The Endangered Archaeology in the Middle East and North Africa (EAMENA) project, supported since 2015 by Arcadia and with additional support since 2017 from the British Council’s Cultural Protection Fund (CPF) is led by the University of Oxford in partnership with the Universities of Leicester and Durham. The EAMENA project records cultural heritage sites in the Middle East and North Africa (MENA) region, in collaboration with local and national heritage authorities in the partner countries, with a particular focus on using remote sensing to identify additional archaeological sites and record their condition of preservation. Inclusion in the EAMENA database does not indicate that an individual site is under threat; the database includes all sites in areas where it has conducted research and documentation in order to provide a full archaeological context. The Maritime Endangered Archaeology project (MarEA), based in Southampton and Ulster Universities and also funded by Arcadia, works closely with EAMENA, and contributes directly to the EAMENA database. In addition to the University research teams, the project has multiple partners and stakeholders, especially partnerships with the national heritage agencies and NGOs in some countries.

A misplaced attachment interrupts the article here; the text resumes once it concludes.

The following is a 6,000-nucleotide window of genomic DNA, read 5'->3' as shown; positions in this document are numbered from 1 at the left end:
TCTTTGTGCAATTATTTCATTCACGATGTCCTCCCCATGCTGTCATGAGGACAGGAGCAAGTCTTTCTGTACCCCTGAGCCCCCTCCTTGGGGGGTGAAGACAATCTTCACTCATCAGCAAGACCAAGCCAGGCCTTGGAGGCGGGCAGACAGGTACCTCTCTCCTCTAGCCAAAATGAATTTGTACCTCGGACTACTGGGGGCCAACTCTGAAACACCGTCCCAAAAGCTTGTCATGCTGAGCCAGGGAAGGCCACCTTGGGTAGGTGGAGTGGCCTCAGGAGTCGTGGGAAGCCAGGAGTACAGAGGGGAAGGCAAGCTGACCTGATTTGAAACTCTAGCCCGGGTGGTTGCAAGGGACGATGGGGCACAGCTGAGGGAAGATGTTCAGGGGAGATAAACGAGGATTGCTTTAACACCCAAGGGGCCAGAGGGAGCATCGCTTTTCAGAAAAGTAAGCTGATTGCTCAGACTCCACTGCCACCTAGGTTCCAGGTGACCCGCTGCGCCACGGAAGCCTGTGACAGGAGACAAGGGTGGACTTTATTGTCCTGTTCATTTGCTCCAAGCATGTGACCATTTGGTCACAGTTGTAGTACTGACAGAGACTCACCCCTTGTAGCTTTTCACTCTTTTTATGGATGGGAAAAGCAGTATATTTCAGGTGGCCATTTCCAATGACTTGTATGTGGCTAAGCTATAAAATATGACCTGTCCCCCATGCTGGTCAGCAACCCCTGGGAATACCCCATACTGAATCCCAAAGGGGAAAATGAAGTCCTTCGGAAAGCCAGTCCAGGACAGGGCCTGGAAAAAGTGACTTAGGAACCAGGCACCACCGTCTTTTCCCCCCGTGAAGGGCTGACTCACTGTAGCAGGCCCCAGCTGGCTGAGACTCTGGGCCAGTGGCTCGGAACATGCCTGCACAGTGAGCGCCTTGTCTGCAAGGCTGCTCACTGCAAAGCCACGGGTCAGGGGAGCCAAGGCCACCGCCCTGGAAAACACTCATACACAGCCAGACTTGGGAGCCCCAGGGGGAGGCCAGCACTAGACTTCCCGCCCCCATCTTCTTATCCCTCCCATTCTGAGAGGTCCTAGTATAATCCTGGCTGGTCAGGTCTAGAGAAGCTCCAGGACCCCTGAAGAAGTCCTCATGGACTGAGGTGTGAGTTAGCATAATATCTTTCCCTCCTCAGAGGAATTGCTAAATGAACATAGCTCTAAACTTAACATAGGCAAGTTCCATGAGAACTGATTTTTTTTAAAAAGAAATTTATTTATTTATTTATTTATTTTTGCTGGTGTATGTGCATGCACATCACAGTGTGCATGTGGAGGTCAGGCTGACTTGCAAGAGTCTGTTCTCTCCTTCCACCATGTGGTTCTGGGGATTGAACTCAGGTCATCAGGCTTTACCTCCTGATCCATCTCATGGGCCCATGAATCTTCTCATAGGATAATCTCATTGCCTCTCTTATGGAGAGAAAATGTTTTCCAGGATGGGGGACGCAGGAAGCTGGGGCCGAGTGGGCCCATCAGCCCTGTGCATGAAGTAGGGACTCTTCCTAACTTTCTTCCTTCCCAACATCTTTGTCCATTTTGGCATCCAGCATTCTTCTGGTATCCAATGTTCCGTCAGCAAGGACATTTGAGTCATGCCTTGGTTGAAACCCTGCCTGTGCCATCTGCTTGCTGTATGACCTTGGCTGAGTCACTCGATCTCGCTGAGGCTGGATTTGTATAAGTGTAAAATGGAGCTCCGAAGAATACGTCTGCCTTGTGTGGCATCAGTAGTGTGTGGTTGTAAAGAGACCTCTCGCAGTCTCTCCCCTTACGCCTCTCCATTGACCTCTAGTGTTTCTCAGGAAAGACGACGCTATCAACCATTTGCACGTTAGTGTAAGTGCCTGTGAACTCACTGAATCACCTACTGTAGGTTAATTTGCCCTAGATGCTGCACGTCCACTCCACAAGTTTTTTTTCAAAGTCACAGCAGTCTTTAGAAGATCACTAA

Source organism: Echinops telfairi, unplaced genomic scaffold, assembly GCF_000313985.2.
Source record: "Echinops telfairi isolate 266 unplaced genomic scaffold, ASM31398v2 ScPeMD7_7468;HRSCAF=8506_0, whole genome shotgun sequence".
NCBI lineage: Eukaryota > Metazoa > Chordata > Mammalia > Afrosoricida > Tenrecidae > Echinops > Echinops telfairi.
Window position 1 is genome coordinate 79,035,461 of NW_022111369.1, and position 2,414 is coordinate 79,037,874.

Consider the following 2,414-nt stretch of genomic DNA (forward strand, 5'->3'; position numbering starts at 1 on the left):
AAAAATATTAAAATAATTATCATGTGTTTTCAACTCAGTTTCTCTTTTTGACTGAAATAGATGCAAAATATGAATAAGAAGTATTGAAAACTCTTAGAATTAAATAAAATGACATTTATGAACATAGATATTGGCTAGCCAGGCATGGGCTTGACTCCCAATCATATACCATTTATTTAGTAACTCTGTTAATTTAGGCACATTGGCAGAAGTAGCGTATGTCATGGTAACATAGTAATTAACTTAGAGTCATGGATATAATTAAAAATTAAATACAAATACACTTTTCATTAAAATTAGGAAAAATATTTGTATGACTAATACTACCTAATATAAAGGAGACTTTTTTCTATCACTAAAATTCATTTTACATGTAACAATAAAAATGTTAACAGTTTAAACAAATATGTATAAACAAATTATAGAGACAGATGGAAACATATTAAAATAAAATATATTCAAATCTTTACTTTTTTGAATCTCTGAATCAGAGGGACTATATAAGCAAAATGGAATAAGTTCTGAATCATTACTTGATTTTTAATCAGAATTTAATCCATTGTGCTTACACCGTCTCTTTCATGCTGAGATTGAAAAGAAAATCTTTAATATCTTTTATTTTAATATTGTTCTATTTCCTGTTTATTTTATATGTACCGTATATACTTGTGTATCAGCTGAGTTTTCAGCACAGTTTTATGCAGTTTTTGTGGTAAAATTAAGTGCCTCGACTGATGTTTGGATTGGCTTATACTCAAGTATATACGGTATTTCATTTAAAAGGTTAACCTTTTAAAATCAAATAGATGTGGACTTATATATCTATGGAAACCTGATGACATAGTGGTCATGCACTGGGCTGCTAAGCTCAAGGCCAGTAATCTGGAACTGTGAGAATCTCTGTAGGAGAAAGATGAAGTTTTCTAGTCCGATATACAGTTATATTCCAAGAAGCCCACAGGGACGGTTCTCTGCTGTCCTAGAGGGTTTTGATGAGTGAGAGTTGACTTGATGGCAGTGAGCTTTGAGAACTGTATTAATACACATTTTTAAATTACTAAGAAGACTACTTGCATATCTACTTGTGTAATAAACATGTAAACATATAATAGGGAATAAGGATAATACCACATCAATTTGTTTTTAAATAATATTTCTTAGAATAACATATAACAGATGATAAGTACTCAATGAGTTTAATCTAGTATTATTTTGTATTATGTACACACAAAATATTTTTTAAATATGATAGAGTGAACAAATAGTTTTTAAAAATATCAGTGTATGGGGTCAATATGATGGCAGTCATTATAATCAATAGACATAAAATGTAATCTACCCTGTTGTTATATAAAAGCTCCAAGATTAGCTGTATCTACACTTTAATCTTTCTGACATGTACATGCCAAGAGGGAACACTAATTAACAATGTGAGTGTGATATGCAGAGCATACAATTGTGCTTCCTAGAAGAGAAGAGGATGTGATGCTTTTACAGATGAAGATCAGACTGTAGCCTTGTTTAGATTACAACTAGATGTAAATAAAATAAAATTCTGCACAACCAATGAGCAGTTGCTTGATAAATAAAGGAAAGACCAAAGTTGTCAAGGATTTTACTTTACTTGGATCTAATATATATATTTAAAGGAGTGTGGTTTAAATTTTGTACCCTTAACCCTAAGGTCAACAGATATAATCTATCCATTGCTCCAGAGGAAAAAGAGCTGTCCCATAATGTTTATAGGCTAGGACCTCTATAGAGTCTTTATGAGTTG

The database is held on ARCHES v 7, software developed by the Getty Conservation Institute for cultural heritage management. Tutorials and guides to using the database are available on this website and are currently being updated from Arches v5 to v7. We are working to ensure the long-term sustainability of the database, but please note that is intended to be used as a research tool and is not a repository.
Open Access Policy
Access to the data is based on the principle of “As Open as possible, as closed as necessary” – and in line with Arcadia, we seek to follow the FAIR (Findability, Accessibility, Interoperability, Reusability) principles. EAMENA aims to promote best practices in FAIR and serve as a reference platform for managing heritage and archaeological data, accommodating contributions from multiple projects across different chronological, spatial, and thematic dimensions in an open, cumulative, and transparent framework.